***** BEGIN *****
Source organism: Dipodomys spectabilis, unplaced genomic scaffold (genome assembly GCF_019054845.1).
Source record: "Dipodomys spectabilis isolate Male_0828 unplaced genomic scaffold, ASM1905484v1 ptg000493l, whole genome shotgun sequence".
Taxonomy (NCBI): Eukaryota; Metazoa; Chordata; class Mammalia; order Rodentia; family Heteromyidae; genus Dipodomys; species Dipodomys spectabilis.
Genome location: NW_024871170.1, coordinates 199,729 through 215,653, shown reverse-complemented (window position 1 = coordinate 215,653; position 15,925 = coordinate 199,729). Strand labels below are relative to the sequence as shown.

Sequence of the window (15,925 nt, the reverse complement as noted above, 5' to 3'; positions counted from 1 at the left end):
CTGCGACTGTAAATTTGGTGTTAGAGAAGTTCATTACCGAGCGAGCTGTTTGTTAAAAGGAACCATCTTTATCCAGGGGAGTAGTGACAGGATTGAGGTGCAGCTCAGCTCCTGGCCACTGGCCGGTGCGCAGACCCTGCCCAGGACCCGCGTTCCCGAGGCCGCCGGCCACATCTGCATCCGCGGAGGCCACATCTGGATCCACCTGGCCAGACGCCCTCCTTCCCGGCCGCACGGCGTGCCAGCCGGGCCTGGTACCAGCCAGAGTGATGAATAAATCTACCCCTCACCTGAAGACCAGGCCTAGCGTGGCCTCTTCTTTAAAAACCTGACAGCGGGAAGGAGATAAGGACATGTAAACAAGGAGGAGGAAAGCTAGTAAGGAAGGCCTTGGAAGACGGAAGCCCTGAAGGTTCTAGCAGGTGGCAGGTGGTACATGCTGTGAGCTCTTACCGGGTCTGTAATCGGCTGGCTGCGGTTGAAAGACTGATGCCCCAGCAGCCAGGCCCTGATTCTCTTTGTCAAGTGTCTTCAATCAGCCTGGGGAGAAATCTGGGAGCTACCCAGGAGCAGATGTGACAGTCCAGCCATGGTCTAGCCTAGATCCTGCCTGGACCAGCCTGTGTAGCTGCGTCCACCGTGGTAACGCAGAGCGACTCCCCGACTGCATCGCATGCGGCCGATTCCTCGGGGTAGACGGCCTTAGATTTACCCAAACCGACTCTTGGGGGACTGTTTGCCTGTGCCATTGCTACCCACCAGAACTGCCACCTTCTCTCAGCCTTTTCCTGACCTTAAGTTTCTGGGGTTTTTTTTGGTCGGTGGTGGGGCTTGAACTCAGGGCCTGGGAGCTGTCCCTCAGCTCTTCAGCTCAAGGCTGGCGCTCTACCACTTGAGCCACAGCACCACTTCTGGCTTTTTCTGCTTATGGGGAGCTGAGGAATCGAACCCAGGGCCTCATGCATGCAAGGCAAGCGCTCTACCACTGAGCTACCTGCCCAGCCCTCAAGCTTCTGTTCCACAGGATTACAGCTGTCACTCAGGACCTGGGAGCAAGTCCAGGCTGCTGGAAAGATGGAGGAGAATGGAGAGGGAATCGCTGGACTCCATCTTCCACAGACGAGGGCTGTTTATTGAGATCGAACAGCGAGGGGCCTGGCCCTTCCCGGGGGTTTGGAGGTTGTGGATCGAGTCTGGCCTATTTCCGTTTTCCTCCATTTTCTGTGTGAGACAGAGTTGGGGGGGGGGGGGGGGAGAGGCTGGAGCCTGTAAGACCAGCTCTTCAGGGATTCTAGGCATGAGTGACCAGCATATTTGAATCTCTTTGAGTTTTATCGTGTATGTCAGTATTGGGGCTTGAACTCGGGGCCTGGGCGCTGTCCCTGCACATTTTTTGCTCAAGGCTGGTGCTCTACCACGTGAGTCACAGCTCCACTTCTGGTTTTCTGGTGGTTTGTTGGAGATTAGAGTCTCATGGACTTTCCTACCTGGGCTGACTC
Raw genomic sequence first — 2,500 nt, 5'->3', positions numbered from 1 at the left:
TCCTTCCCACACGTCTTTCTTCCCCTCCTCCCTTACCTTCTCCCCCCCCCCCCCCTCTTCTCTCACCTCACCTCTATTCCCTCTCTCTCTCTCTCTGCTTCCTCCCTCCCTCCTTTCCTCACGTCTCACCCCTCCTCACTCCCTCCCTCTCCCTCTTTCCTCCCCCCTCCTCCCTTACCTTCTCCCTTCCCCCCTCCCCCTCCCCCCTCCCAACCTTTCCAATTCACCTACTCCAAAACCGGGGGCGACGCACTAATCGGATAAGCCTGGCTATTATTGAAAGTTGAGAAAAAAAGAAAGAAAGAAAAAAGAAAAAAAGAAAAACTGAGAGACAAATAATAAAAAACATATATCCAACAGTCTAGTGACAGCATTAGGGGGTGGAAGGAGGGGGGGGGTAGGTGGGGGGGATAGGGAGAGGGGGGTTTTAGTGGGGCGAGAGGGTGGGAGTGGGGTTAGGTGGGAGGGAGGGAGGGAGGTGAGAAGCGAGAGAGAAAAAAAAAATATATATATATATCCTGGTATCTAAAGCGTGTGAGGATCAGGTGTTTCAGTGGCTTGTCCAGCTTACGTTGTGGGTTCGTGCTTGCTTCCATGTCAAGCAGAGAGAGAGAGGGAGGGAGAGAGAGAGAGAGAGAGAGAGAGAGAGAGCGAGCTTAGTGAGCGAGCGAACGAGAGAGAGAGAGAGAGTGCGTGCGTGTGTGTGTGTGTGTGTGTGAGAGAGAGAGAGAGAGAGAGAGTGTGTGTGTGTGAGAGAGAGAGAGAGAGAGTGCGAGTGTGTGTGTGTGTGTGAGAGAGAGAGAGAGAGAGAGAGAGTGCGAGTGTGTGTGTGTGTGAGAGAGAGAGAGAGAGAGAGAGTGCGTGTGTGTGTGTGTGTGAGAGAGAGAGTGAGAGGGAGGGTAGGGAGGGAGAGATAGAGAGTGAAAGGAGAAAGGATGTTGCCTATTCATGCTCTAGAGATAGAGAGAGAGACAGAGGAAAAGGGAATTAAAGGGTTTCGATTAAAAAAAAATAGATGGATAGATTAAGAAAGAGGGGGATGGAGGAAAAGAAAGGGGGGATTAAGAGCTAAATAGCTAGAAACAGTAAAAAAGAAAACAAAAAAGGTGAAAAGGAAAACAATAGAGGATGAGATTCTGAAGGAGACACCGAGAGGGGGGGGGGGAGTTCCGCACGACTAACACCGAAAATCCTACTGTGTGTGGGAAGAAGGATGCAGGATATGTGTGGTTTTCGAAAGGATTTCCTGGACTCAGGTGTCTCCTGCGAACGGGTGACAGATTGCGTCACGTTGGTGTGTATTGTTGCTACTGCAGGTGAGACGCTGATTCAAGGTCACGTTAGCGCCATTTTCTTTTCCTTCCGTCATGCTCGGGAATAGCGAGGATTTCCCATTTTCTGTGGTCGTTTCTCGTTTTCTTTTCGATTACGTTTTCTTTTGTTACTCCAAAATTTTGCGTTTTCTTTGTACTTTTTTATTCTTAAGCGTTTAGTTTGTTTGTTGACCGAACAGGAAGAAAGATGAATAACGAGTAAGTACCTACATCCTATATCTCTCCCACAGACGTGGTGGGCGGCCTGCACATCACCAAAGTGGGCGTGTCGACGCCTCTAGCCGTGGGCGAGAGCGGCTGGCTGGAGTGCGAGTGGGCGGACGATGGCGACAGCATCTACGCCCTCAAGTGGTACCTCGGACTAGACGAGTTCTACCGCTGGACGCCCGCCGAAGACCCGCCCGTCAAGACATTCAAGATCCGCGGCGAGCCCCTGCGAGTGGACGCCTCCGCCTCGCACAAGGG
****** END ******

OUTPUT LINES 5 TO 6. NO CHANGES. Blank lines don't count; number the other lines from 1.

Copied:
Sequence of the window (15,925 nt, the reverse complement as noted above, 5' to 3'; positions counted from 1 at the left end):
CTGCGACTGTAAATTTGGTGTTAGAGAAGTTCATTACCGAGCGAGCTGTTTGTTAAAAGGAACCATCTTTATCCAGGGGAGTAGTGACAGGATTGAGGTGCAGCTCAGCTCCTGGCCACTGGCCGGTGCGCAGACCCTGCCCAGGACCCGCGTTCCCGAGGCCGCCGGCCACATCTGCATCCGCGGAGGCCACATCTGGATCCACCTGGCCAGACGCCCTCCTTCCCGGCCGCACGGCGTGCCAGCCGGGCCTGGTACCAGCCAGAGTGATGAATAAATCTACCCCTCACCTGAAGACCAGGCCTAGCGTGGCCTCTTCTTTAAAAACCTGACAGCGGGAAGGAGATAAGGACATGTAAACAAGGAGGAGGAAAGCTAGTAAGGAAGGCCTTGGAAGACGGAAGCCCTGAAGGTTCTAGCAGGTGGCAGGTGGTACATGCTGTGAGCTCTTACCGGGTCTGTAATCGGCTGGCTGCGGTTGAAAGACTGATGCCCCAGCAGCCAGGCCCTGATTCTCTTTGTCAAGTGTCTTCAATCAGCCTGGGGAGAAATCTGGGAGCTACCCAGGAGCAGATGTGACAGTCCAGCCATGGTCTAGCCTAGATCCTGCCTGGACCAGCCTGTGTAGCTGCGTCCACCGTGGTAACGCAGAGCGACTCCCCGACTGCATCGCATGCGGCCGATTCCTCGGGGTAGACGGCCTTAGATTTACCCAAACCGACTCTTGGGGGACTGTTTGCCTGTGCCATTGCTACCCACCAGAACTGCCACCTTCTCTCAGCCTTTTCCTGACCTTAAGTTTCTGGGGTTTTTTTTGGTCGGTGGTGGGGCTTGAACTCAGGGCCTGGGAGCTGTCCCTCAGCTCTTCAGCTCAAGGCTGGCGCTCTACCACTTGAGCCACAGCACCACTTCTGGCTTTTTCTGCTTATGGGGAGCTGAGGAATCGAACCCAGGGCCTCATGCATGCAAGGCAAGCGCTCTACCACTGAGCTACCTGCCCAGCCCTCAAGCTTCTGTTCCACAGGATTACAGCTGTCACTCAGGACCTGGGAGCAAGTCCAGGCTGCTGGAAAGATGGAGGAGAATGGAGAGGGAATCGCTGGACTCCATCTTCCACAGACGAGGGCTGTTTATTGAGATCGAACAGCGAGGGGCCTGGCCCTTCCCGGGGGTTTGGAGGTTGTGGATCGAGTCTGGCCTATTTCCGTTTTCCTCCATTTTCTGTGTGAGACAGAGTTGGGGGGGGGGGGGGGGAGAGGCTGGAGCCTGTAAGACCAGCTCTTCAGGGATTCTAGGCATGAGTGACCAGCATATTTGAATCTCTTTGAGTTTTATCGTGTATGTCAGTATTGGGGCTTGAACTCGGGGCCTGGGCGCTGTCCCTGCACATTTTTTGCTCAAGGCTGGTGCTCTACCACGTGAGTCACAGCTCCACTTCTGGTTTTCTGGTGGTTTGTTGGAGATTAGAGTCTCATGGACTTTCCTACCTGGGCTGACTC